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x PREFACE tHe conteXt oF tHiS RePoRt In the United States, since 1991 the STEP Board has undertaken a program of activities to improve policy makers’ understanding of the interconnections among science, technology, and economic policy and their importance to the American economy and its international competitive position. The Board’s interest in com - parative innovation policies derives directly from its mandate. This mandate has previously been reflected in STEP’s widely cited volume, U.S. Industry in 2000, which assesses the determinants of competitive performance in a wide range of manufacturing and service industries, including those relating to information technology.4 The Board also undertook a major study, chaired by Gordon Moore of Intel, on how government-industry partnerships can support the growth and commercialization of productivity enhancing technologies.5 Reflect- ing a growing recognition of the importance of the surge in productivity since 1995, the Board also launched a multifaceted assessment, exploring the sources of growth, measurement challenges, and the policy framework required to sustain the New Economy.6 The current study on Comparative Innovation Policy builds on STEP’s experi- ence to develop an international comparative analysis focused on U.S. and foreign innovation programs. The analysis will include a review of the goals, concept, structure, operation, funding levels, and evaluation of foreign programs similar to major U.S. programs. Among other initiatives, this study will convene senior officials and academic analysts engaged in the operation and evaluation of these programs overseas to gain a first-hand understanding of the goals, challenges, and accomplishments of these programs. In Japan, the research on the innovation process and policy has become very important in the midst of increasing government commitment to the innovation policy. In particular, the government asked the National Institute of Science and Technology Policy (NISTEP), the Ministry of Education, Culture, Sports, Science and Technology, to conduct a comprehensive review to see the effects of the First and Second Science and Technology Basic Plans in 2003. NISTEP spent two years to conduct this review. The staff of NISTEP, cooperating with outside think tanks, analyzed how public funds were spent, how science and technology systems, such as 4National Research Council, U.S. Industry in 2000: Studies in Competitie Performance, David C. Mowery, ed., Washington, D.C.: National Academy Press, 1999. 5This summary of a multi-volume study provides the Moore Committee’s analysis of best prac - tices among key U.S. public private partnerships. See National Research, Goernment-Industry Partnerships for the Deelopment of New Technologies: Summary Report, Charles W. Wessner, ed., Washington, D.C.: The National Academies Press, 2003. For a list of U.S. partnership programs, see Christopher Coburn and Dan Berglund, Partnerships: A Compendium of State and Federal Coopera- tie Programs, Columbus, OH: Battelle Press, 1995. 6National Research Council, Enhancing Productiity Growth in the Information Age: Measuring and Sustaining the New Economy, Dale W. Jorgenson and Charles W. Wessner, eds., Washington, D.C.: The National Academies Press, 2007. PRePublication coPy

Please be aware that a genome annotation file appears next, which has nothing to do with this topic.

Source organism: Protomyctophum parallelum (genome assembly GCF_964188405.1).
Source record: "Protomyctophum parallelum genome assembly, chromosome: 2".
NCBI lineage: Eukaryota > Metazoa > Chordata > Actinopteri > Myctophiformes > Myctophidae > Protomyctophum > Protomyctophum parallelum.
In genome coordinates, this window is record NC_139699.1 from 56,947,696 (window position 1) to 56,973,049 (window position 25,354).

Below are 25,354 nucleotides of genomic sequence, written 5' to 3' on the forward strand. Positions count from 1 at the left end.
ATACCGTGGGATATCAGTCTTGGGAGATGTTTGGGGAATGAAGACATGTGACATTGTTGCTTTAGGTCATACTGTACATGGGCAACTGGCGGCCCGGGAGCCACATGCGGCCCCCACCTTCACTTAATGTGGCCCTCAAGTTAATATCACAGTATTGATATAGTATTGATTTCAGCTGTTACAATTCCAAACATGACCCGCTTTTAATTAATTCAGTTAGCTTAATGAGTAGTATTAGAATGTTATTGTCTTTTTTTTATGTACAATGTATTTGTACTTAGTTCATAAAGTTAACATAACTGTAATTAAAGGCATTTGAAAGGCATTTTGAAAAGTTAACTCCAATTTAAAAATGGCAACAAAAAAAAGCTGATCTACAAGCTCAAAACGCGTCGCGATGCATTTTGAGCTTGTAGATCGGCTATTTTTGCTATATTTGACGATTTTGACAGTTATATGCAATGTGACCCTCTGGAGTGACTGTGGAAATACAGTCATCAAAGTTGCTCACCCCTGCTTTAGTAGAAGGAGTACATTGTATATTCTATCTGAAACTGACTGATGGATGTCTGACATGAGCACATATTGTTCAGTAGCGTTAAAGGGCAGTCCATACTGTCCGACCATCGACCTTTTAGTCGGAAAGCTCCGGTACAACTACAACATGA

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xi PREFACE funding channels, were changed, what outputs, such as research papers and patents, were created, what were the outcomes and impacts of the two Plans in regions and the society, etc. In conducting this exercise, NISTEP employed international com- parisons against the United States and European Union countries. The other research institutions, such as Research Institute of Economy, Trade and Industry and the Institute of Innovation Research of Hitotsubashi University, have also undertaken a number of innovation related studies, including that on the research consortium and on the interaction between innovation and intellectual property rights. Based on the activities mentioned above both in Japan and the United States, in January 2006, a major international symposium on “21st Century Innovation Systems for the United States and Japan: Lessons from a Decade of Change” was organized by NISTEP and STEP and was held in Tokyo in cooperation with the Institute of Innovation Research of Hitotsubashi University.7 The Symposium was opened by two distinguished addresses. Rep. Donald A. Manzullo, Chairman of Committee on Small Business, U.S. House of Representatives, made a speech titled “Challenges in the U.S. Innovation System.” Professor Taizo Yakushiji, a Member of the Council for Science and Technology Policy, made an address titled “Evolution and Challenges to the Innovation Systems in Japan—Innovation by Emulation.” This Symposium reviewed government programs and initiatives to support the development of small- and medium-sized enterprises, government- university-industry collaboration and consortia, and the impact of the intellectual property regime on innovation. While the symposium could not cover every issue in this complex and changing area, every effort was taken to ensure that the issues selected were significant for the two innovation models being discussed. This book brings together the papers presented at the conference and provides a historical context of the issues discussed at the symposium. acKnoWleDGMentS We are grateful for the participation and the contributions of the Defense Advanced Research Projects Agency, the National Institute of Standards and Technology, the National Science Foundation, the Office of Naval Research, and Sandia National Laboratories. We are grateful for the members of the Organizing Committee in Japan, chaired by Masayuki Kondo and Sadao Nagaoka and including Akira Goto (Professor, Research Center for Advanced Science and Technology, University of Tokyo), Hiroyuki Tomizawa, and Masaru Yarime (both of whom are the Senior Research Fellows at the Second Theory-oriented Group, NISTEP) for organizing and implementing the conference. We are also thankful for the support of the staff of the NISTEP and of the Institute of Innovation Research of Hitotsubashi University for the conference. 7The symposium agenda and organizing committee can be found in Appendix A. . PRePublication coPy

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xii PREFACE nRc ReVieW This report has been reviewed in draft form by individuals chosen for their diverse perspectives and technical expertise, in accordance with procedures approved by the National Academies’ Report Review Committee. The purpose of this independent review is to provide candid and critical comments that will assist the institution in making its published report as sound as possible and to ensure that the report meets institutional standards for quality and objectivity. The review comments and draft manuscript remain confidential to protect the integrity of the process. We wish to thank the following individuals for their review of this report: Arthur Alexander, Georgetown University; William Bonvillian, Massachusetts Institute of Technology; Randall Goodall, SEMATECH; Thomas Howell, Dewey & LeBoeuf LLP; and Nicholas Vonortas, The George Washington University. Although the reviewers listed above have provided many constructive com- ments and suggestions, they were not asked to endorse the content of the report, nor did they see the final draft before its release. Responsibility for the final con - tent of this report rests entirely with the author(s) and the institution. Sadao Nagaoka Masayuki Kondo Kenneth Flamm Charles Wessner PRePublication coPy